Why, When and How to Run the Plastic Limit Test During Septic System Installation

Following these procedures when constructing soil treatment areas will help to assure the system is a long-term solution

Why, When and How to Run the Plastic Limit Test During Septic System Installation

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Why?

The surface should be maintained in as natural condition as possible because soils that are wet at the time of construction are more likely to have problems with acceptance of wastewater due to compaction and smearing. Compaction is the compression of soil particles, which closes the pore spaces. Smearing is spreading and smoothing soil particles by sliding pressure. If considerable construction activity has caused smearing compaction, then the ability of the soil to transmit liquid will be seriously reduced and failure is more likely. Plastic limit is defined as the minimum water content at which the mixture acts as a plastic solid and is easily checked in the field.  

When?

Compaction and smearing are more likely to occur with installations on sites with wet soils and high water tables with soil textures with higher silt and clay content. Any texture finer than a sandy loam can be smeared if the soil is wet enough.

The higher the clay content of the soil, the greater the likelihood that the soil will hold water. Soils that are saturated, meaning all the pore spaces are filled with water, or nearly saturated have lower soil strength, and they will compact and smear more than the same soil under dry conditions. If the soil contains expansive clays, such as smectite, the soil will also begin to swell. 

To limit impacts to the natural soil structure, excavation is only allowable when the soil is below the plastic limit and when the soil is therefore dry enough to be worked. Soils at or near the plastic limit will be significantly altered by normal construction activities (e.g., traffic, excavation, building, etc.). The alteration can render a soil that was suitable for a subsurface sewage treatment system into one that will no longer support an SSTS. To assess the soil’s ability to suitably withstand the construction activities at the current soil moisture status, the below procedure should be followed. 

How?

The plastic limit field test is a field check of the soil moisture content below which the soil may be manipulated for purposes of installing the soil treatment area and above which manipulation may cause smearing and compaction. The procedure to follow to perform the field test is as follows:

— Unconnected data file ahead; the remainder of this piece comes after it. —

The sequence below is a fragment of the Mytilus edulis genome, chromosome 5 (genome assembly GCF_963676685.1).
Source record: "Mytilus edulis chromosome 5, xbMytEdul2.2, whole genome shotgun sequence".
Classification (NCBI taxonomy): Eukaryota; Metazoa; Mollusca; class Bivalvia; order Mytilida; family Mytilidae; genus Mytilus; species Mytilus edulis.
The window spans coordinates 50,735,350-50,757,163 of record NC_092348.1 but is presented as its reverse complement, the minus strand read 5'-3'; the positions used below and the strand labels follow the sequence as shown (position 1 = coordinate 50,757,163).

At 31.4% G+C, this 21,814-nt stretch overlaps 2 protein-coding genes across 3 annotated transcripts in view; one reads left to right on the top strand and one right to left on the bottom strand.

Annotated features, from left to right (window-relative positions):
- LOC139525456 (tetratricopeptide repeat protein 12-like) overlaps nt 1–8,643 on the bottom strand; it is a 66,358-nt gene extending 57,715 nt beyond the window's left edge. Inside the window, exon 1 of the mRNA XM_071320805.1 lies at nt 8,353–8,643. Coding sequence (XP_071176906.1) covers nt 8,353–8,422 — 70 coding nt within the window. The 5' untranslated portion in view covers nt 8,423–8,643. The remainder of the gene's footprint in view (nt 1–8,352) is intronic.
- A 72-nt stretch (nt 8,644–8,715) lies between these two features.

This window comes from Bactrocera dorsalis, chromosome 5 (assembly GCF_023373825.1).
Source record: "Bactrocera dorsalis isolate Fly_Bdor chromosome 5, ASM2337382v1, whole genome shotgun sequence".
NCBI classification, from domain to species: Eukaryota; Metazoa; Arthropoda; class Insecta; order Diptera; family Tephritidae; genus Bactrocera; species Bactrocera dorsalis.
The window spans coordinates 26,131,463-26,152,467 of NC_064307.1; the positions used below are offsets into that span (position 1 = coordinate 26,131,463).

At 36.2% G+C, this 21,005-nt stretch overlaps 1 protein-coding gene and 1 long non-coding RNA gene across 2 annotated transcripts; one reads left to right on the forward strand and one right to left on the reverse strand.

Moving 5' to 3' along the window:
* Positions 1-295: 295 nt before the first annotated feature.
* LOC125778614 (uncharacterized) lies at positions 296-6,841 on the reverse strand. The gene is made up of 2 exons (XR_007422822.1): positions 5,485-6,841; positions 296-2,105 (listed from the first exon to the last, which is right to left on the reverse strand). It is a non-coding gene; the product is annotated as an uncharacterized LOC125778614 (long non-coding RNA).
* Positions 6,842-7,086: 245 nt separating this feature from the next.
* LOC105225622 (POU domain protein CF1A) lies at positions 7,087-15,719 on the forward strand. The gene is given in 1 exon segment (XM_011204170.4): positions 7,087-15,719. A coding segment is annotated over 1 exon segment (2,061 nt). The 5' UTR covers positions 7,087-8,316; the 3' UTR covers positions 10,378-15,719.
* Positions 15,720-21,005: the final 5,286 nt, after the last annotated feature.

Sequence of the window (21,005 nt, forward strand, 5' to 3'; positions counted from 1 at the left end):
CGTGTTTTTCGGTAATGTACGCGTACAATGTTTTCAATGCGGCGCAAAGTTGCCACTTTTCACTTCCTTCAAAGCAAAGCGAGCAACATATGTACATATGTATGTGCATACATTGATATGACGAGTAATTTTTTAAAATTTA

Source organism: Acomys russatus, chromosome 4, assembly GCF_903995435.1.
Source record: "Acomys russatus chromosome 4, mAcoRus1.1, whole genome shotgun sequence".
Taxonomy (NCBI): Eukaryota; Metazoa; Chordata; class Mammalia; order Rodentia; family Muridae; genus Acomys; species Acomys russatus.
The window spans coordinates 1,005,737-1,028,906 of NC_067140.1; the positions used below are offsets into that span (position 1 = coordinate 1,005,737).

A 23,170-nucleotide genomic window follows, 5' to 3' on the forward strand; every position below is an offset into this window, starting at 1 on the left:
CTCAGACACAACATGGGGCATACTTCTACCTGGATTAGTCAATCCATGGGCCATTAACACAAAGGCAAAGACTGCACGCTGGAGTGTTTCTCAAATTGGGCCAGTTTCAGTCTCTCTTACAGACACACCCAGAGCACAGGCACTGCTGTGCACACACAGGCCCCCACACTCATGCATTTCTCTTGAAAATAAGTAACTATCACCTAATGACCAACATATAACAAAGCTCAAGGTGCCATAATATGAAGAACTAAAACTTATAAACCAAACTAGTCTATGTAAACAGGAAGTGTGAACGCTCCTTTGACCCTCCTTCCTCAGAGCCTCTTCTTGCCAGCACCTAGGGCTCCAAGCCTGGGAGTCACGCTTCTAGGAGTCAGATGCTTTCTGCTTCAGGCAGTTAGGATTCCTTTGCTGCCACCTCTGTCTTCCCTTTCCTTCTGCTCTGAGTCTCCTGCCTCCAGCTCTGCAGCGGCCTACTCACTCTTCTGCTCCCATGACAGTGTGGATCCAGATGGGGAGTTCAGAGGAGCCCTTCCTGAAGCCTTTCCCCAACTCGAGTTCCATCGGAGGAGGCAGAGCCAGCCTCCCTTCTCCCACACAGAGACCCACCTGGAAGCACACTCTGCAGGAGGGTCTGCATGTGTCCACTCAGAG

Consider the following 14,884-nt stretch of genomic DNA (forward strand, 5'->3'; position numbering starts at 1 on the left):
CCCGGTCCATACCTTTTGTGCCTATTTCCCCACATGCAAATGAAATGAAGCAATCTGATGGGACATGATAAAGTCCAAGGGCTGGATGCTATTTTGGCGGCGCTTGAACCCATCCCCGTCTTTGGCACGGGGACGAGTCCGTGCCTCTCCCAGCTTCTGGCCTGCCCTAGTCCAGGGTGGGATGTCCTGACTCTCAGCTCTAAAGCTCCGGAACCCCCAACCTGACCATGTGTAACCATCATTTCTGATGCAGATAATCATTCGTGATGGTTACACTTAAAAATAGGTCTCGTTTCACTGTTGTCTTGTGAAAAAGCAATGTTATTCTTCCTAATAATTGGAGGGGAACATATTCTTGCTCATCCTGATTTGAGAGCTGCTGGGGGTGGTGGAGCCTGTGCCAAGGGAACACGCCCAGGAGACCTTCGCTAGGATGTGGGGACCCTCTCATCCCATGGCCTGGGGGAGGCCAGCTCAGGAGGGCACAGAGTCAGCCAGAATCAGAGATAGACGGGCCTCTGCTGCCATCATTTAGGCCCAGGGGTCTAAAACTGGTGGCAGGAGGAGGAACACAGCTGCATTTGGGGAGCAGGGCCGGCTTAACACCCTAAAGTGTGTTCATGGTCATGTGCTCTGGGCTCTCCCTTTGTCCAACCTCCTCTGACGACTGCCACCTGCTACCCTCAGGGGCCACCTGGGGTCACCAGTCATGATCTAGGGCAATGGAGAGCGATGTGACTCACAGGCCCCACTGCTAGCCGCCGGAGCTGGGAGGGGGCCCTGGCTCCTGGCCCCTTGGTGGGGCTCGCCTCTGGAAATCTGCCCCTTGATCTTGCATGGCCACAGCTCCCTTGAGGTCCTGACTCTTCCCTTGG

1. Select a handful of soil for testing. Any non-soil material, rocks and debris should be removed. Do not add moisture or let the sample dry out. Sample should be taken where wastewater will enter the soil and excavation equipment will be digging. The depth at which the test is run depends on the type of system being installed. For below-grade systems, the sample should be taken at the infiltrative surface where effluent will leave the media and enter the soil. For drip distribution systems this should be performed at the depth of bury. In an above-grade system, such as a mound or at-grade system, the soil should be tested at the surface and to the depth of scarification. 

2. Roll the sample between the palms in the shape of a pencil. 

3. Continue rolling the thread until it reaches a uniform diameter of 1/8 inch if possible. 

4. If the sample does not reach a diameter of 1/8 inch the soil is friable (crumbles easily). The soil moisture content is below the plastic limit and construction can proceed. 

5. If a fragment of soil can easily be rolled into a wire 1/8-inch in diameter, as show in the figure, the moisture content is above the plastic limit and you must wait for the soil treatment area to dry out before you proceed.

Field test for the plastic limit
Field test for the plastic limit


Following these procedures when constructing soil treatment areas will help to assure the system is a long-term solution for the property owners, public health and the environment.


About the author
Sara Heger, Ph.D., is a researcher and educator in the Onsite Sewage Treatment Program in the Water Resources Center at the University of Minnesota, where she also earned her degrees in agricultural and biosystems engineering and water resource science. She presents at many local and national training events regarding the design, installation and management of septic systems and related research. Heger is the President of the National Onsite Wastewater Recycling Association and she serves on the NSF International Committee on Wastewater Treatment Systems. Ask Heger questions about septic system design, installation, maintenance and operation by sending an email to kim.peterson@colepublishing.com.



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